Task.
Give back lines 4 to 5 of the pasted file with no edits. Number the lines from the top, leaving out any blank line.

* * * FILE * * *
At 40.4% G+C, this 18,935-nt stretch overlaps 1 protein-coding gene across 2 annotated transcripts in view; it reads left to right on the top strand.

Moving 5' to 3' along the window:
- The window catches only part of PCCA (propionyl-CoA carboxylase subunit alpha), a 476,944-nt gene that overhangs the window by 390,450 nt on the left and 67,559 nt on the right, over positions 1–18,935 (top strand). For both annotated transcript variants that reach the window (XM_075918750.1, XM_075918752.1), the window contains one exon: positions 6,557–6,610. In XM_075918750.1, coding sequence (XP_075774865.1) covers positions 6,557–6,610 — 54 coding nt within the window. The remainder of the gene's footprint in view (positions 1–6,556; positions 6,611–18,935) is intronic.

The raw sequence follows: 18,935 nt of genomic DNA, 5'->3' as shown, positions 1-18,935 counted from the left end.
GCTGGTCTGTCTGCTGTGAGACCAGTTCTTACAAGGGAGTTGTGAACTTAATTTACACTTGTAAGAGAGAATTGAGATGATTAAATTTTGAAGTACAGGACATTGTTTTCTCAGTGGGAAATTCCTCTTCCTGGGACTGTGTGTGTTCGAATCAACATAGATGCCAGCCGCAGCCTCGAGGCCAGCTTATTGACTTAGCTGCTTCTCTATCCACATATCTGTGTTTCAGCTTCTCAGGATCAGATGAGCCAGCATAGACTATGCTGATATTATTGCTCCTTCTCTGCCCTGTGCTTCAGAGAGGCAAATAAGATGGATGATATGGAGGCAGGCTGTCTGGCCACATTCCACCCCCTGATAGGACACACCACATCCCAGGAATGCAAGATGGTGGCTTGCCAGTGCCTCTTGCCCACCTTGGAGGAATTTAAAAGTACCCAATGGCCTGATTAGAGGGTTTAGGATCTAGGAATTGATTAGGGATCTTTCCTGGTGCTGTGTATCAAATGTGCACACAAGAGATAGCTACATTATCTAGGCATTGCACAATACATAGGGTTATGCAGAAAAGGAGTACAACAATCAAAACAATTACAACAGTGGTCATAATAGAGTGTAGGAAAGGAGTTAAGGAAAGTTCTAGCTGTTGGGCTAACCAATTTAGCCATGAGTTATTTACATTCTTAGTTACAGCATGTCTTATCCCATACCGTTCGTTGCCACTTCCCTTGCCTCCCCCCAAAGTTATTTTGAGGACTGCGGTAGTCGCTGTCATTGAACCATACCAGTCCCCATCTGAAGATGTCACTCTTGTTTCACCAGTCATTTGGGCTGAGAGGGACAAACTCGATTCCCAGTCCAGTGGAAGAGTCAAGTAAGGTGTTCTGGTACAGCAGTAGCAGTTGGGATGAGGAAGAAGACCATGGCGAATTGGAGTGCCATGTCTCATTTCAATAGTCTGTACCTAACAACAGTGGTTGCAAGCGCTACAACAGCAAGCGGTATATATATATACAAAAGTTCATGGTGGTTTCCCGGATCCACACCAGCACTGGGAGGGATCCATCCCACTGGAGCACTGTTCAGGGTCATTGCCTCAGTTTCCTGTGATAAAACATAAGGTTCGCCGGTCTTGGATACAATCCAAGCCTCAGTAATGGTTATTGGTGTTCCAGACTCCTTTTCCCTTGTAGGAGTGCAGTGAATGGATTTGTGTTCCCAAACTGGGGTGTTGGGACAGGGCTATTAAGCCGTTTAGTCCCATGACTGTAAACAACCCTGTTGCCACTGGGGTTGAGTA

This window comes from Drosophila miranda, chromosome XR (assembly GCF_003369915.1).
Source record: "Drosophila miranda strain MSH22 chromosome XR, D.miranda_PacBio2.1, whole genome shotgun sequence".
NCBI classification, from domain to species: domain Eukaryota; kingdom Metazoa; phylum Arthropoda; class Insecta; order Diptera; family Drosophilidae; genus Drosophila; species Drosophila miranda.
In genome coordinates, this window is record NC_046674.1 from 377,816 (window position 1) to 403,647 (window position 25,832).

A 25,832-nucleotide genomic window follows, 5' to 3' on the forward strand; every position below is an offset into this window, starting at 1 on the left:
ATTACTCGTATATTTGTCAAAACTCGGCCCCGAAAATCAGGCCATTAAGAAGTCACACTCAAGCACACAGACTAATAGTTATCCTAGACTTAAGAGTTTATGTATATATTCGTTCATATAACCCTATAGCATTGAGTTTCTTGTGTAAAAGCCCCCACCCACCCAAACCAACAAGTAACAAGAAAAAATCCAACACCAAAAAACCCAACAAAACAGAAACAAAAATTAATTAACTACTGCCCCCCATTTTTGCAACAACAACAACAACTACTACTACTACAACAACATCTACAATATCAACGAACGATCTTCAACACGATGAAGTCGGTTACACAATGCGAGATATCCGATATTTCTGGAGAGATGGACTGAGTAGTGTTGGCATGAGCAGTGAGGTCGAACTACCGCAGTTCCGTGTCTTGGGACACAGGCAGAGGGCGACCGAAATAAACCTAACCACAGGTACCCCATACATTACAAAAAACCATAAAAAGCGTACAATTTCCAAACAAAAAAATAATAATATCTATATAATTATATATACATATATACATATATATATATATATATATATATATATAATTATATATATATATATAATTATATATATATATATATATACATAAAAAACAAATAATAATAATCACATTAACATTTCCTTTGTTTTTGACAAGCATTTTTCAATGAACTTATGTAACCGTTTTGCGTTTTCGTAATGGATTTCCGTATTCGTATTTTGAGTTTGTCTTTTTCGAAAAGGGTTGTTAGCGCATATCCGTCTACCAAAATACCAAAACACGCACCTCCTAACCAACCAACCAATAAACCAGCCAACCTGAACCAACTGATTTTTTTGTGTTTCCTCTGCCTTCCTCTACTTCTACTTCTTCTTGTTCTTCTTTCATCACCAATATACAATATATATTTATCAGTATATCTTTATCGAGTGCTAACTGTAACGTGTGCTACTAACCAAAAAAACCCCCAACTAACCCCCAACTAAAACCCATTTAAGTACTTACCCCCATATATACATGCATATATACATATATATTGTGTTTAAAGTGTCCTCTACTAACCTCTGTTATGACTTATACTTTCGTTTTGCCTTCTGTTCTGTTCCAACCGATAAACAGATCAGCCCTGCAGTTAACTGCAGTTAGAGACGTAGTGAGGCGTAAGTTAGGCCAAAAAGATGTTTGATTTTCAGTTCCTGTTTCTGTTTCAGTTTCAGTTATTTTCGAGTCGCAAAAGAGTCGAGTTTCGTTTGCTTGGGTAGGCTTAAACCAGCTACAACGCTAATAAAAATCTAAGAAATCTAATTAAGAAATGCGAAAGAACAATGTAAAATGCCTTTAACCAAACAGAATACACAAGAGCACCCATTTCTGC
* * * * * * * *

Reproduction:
The raw sequence follows: 18,935 nt of genomic DNA, 5'->3' as shown, positions 1-18,935 counted from the left end.
GCTGGTCTGTCTGCTGTGAGACCAGTTCTTACAAGGGAGTTGTGAACTTAATTTACACTTGTAAGAGAGAATTGAGATGATTAAATTTTGAAGTACAGGACATTGTTTTCTCAGTGGGAAATTCCTCTTCCTGGGACTGTGTGTGTTCGAATCAACATAGATGCCAGCCGCAGCCTCGAGGCCAGCTTATTGACTTAGCTGCTTCTCTATCCACATATCTGTGTTTCAGCTTCTCAGGATCAGATGAGCCAGCATAGACTATGCTGATATTATTGCTCCTTCTCTGCCCTGTGCTTCAGAGAGGCAAATAAGATGGATGATATGGAGGCAGGCTGTCTGGCCACATTCCACCCCCTGATAGGACACACCACATCCCAGGAATGCAAGATGGTGGCTTGCCAGTGCCTCTTGCCCACCTTGGAGGAATTTAAAAGTACCCAATGGCCTGATTAGAGGGTTTAGGATCTAGGAATTGATTAGGGATCTTTCCTGGTGCTGTGTATCAAATGTGCACACAAGAGATAGCTACATTATCTAGGCATTGCACAATACATAGGGTTATGCAGAAAAGGAGTACAACAATCAAAACAATTACAACAGTGGTCATAATAGAGTGTAGGAAAGGAGTTAAGGAAAGTTCTAGCTGTTGGGCTAACCAATTTAGCCATGAGTTATTTACATTCTTAGTTACAGCATGTCTTATCCCATACCGTTCGTTGCCACTTCCCTTGCCTCCCCCCAAAGTTATTTTGAGGACTGCGGTAGTCGCTGTCATTGAACCATACCAGTCCCCATCTGAAGATGTCACTCTTGTTTCACCAGTCATTTGGGCTGAGAGGGACAAACTCGATTCCCAGTCCAGTGGAAGAGTCAAGTAAGGTGTTCTGGTACAGCAGTAGCAGTTGGGATGAGGAAGAAGACCATGGCGAATTGGAGTGCCATGTCTCATTTCAATAGTCTGTACCTAACAACAGTGGTTGCAAGCGCTACAACAGCAAGCGGTATATATATATACAAAAGTTCATGGTGGTTTCCCGGATCCACACCAGCACTGGGAGGGATCCATCCCACTGGAGCACTGTTCAGGGTCATTGCCTCAGTTTCCTGTGATAAAACATAAGGTTCGCCGGTCTTGGATACAATCCAAGCCTCAGTAATGGTTATTGGTGTTCCAGACTCCTTTTCCCTTGTAGGAGTGCAGTGAATGGATTTGTGTTCCCAAACTGGGGTGTTGGGACAGGGCTATTAAGCCGTTTAGTCCCATGACTGTAAACAACCCTGTTGCCACTGGGGTTGAGTA